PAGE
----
The setup for the DMA descriptors passed to the device needs to explicitly swap the data passed to the DMA engine into the endianes expected by the device - which is always little endian on this SoC.

A typical DMA descriptor consists of a few status/command bits and a target address for the operation. Imagine what goes wrong if the address is in opposite byte order: the engine will overwrite arbitrary memory.

Again, adding a few htole32() calls fixed the issue.

Kernel Modules

The kernel module loadable files are not finally linked (with -be8 option), but instead handled by the kernel object loader.

The loader had to be taught about the magic $a (and friends) symbols and do byte swapping post-load.

Luckily we have a proper machine dependent function called after symbol loading, usually only doing some data/instruction cache consistency flushing. Inserting a fix up call there looks like this:

Swapping Instruction Byte Order

 kobj_machdep(kobj_t ko, void *base,
 size_t size, bool load)
      if (load) {
 #if __ARMEB__
          if (CPU_IS_ARMV7_P())

Then we need a simple function to categorize symbols:

Categorizing Special Symbols

 static enum be8_magic_sym_type
 be8_sym_type(const char *name, int info)
     if (ELF_ST_BIND(info) != STB_LOCAL)
         return Other;
     if (ELF_ST_TYPE(info) != STT_NOTYPE)
         return Other;
     if (name[0] != '$' || name[1] == '\0' ||
        (name[2] != '\0' && name[2] != '.'))
         return Other;
     switch (name[1]) {
     case 'a':
         return ArmStart;
     case 'd':
         return DataStart;
     case 't':
         return ThumbStart;
         return Other;

Iterating Symbols

The following code iterates all symbols in the new loaded module:

  * Count all special relocations symbols
 ksyms_mod_foreach(ko->ko_name, be8_ksym_count, &relsym_cnt);

where relsym_cnt is:

 long relsym_cnt = 0;

and the callback function be8_ksym_count looks like:

Count Special Symbols

 static int
 be8_ksym_count(const char *name, int symindex, void *value,
     uint32_t size, int info, void *cookie)
     size_t *res = cookie;
     enum be8_magic_sym_type t = be8_sym_type(name, info);

     if (t != Other)
     return 0;

Swapping the Instructions

After counting we allocate storage for all the relevant symbols, and run another iteration where each symbol, together with type and address is stored.

This array then is sorted by address (calling kheapsort()).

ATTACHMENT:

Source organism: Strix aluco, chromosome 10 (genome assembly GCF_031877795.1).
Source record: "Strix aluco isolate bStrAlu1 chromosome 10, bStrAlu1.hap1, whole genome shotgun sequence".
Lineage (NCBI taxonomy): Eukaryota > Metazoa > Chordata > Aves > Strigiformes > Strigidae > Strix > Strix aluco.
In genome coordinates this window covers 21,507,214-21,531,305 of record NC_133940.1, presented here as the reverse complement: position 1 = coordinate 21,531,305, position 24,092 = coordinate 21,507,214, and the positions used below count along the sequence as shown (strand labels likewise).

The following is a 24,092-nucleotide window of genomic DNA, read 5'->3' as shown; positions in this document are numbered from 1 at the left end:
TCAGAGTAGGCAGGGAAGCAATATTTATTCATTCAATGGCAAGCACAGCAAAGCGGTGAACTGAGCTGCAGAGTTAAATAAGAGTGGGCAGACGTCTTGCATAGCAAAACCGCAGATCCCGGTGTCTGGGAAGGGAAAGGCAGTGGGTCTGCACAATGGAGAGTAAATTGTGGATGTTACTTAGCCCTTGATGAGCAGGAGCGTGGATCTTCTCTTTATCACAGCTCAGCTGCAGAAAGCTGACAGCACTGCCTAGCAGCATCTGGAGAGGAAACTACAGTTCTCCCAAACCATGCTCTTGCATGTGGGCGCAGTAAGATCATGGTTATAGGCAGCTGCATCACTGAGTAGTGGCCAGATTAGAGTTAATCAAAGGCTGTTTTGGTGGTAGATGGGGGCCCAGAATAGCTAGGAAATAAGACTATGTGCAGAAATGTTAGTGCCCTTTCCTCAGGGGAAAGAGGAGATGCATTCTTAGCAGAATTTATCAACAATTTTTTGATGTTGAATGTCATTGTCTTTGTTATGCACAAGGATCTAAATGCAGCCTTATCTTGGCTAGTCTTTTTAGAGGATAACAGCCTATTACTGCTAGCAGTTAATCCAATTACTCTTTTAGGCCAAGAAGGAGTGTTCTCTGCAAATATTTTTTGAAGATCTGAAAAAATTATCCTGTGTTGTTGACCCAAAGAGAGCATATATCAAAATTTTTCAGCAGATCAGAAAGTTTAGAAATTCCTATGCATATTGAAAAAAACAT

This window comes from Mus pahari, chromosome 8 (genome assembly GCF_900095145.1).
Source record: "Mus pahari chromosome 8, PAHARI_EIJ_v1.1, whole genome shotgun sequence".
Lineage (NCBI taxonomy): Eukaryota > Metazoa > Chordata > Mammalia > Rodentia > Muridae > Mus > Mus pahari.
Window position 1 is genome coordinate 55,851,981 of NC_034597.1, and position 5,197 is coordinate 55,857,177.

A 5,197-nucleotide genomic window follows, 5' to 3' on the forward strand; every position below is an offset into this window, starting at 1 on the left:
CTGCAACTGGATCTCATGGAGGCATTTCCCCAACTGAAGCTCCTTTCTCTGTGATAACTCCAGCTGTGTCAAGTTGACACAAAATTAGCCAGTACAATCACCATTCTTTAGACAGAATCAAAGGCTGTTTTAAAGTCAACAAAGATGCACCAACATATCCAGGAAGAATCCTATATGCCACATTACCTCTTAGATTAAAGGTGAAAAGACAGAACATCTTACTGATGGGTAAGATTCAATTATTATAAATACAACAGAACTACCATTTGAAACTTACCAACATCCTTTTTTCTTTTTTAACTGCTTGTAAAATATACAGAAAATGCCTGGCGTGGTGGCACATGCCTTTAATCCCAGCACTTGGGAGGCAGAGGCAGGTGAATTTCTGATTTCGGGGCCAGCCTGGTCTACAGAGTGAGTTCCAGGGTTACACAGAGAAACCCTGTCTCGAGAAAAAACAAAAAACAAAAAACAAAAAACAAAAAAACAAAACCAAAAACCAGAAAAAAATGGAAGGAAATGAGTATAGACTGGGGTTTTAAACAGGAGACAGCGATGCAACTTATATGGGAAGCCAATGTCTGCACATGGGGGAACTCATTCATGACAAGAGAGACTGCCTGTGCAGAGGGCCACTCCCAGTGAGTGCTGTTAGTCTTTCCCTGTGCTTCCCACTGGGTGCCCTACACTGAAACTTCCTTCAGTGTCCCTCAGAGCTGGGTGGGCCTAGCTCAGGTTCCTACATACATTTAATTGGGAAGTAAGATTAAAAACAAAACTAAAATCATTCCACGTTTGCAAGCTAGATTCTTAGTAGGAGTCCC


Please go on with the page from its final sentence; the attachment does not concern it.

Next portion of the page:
Finally we run through the array in ascending address order, and for all sections, depending on type of the symbol describing it, swap 32 bits, swap 16 bits, or do nothing.

kobj_machdep() will flush caches after we are done.


In a standard build, NetBSD does not use the gcc provided build infrastructure to build libgcc, instead all "configury" is done upfront during a step called "mknative", and the resulting makefile fragments and header files are then committed to the NetBSD tree.

To make sure the symbols in libgcc are all created with visibility "hidden", some tricks are played on the intermediate object files that used to include a "strip" and a "ld -r" invocation.

Now the resulting libgcc, while still being a linkable object, had all $a, $t and $d symbols stripped.


But: when finally linking executables, the linker is invoked with -be8 option and tries to do the magic byte swapping for thumb and arm instructions.

If during this links it pulls in some function from libgcc, the swapping will not work for that function, as we stripped the "unused" local symbols in the libgcc pre-linking step.

The first program affected during a multi-user boot was fc-cache (after installation or X/font related updates), it uses __popcountsi2 on armv7.

Trivial Fix

The obvious fix: do not strip.

But other symbols had to be removed, as we would get duplicated symbols (it is a mess, maybe better do not ask).

So strip got replaced by a slightly more magic objcopy invocation that removed all local symbols but left the special ones in place.

Run in GDB

Gdb did work on core files, but not when trying to start programs from within - by using the "run" command.

Trying to "run" anything caused weired failure inside ld.elf_so, which caused me to make an "educated guess" that was spot-on.

When gdb tries to run a child process, it inserts a breakpoint in a know-to-gdb dummy function in the dynamic loader, on NetBSD this function is (in ARM assembly):